Difference between revisions of "Hellenistic Babylonia: Texts Images Names"

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:More than 3,000 cuneiform clay tablets document the intellectual, religious, scientific, legal and economic activities in Hellenistic Mesopotamia. Originating primarily from Uruk and Babylon, these texts show that although Alexander the Great and his successors transformed much of the cultural landscape of western and central Asia, they left many native practices and institutions intact. Hellenistic Babylonia: Texts, Images and Names presents to Assyriologists, Classicists, ancient historians and others the evidence necessary for study of Mesopotamia at the time when traditional culture came under the powers of the Hellenistic world. Three primary areas of this website include up-to-date and readable publication of the materials necessary for an integrated study of Hellenistic Mesopotamia.
 
:More than 3,000 cuneiform clay tablets document the intellectual, religious, scientific, legal and economic activities in Hellenistic Mesopotamia. Originating primarily from Uruk and Babylon, these texts show that although Alexander the Great and his successors transformed much of the cultural landscape of western and central Asia, they left many native practices and institutions intact. Hellenistic Babylonia: Texts, Images and Names presents to Assyriologists, Classicists, ancient historians and others the evidence necessary for study of Mesopotamia at the time when traditional culture came under the powers of the Hellenistic world. Three primary areas of this website include up-to-date and readable publication of the materials necessary for an integrated study of Hellenistic Mesopotamia.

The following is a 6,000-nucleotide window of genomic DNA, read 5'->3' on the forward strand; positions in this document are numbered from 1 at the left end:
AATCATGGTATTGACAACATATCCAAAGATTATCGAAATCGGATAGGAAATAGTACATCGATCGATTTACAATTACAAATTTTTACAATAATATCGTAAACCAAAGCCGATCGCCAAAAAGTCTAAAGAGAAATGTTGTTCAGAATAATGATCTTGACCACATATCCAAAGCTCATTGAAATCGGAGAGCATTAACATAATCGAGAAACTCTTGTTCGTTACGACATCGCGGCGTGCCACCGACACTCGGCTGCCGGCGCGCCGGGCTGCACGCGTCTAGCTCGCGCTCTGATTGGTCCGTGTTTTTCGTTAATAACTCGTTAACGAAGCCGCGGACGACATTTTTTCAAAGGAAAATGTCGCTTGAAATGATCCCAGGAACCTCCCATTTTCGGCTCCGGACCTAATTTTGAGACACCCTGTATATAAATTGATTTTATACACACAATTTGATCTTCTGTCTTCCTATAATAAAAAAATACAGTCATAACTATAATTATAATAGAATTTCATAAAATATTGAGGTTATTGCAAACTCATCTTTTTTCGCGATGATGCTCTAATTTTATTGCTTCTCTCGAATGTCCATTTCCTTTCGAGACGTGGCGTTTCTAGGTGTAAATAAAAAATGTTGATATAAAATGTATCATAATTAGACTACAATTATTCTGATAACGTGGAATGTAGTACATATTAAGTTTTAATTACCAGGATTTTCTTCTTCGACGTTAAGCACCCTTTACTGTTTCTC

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===See also===
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* [[Open Richly Annotated Cuneiform Corpus]]
  
 
[[category:projects]]
 
[[category:projects]]
 
[[category:prosopography]]
 
[[category:prosopography]]
 
[[category:Ancient Near East]]
 
[[category:Ancient Near East]]

Latest revision as of 16:57, 17 July 2019

Contents

[edit] Available

[edit] Director

  • Laurie Pearce (Berkeley)

[edit] Description

From the project website (accessed 2016-01-15):

More than 3,000 cuneiform clay tablets document the intellectual, religious, scientific, legal and economic activities in Hellenistic Mesopotamia. Originating primarily from Uruk and Babylon, these texts show that although Alexander the Great and his successors transformed much of the cultural landscape of western and central Asia, they left many native practices and institutions intact. Hellenistic Babylonia: Texts, Images and Names presents to Assyriologists, Classicists, ancient historians and others the evidence necessary for study of Mesopotamia at the time when traditional culture came under the powers of the Hellenistic world. Three primary areas of this website include up-to-date and readable publication of the materials necessary for an integrated study of Hellenistic Mesopotamia.

[edit] See also

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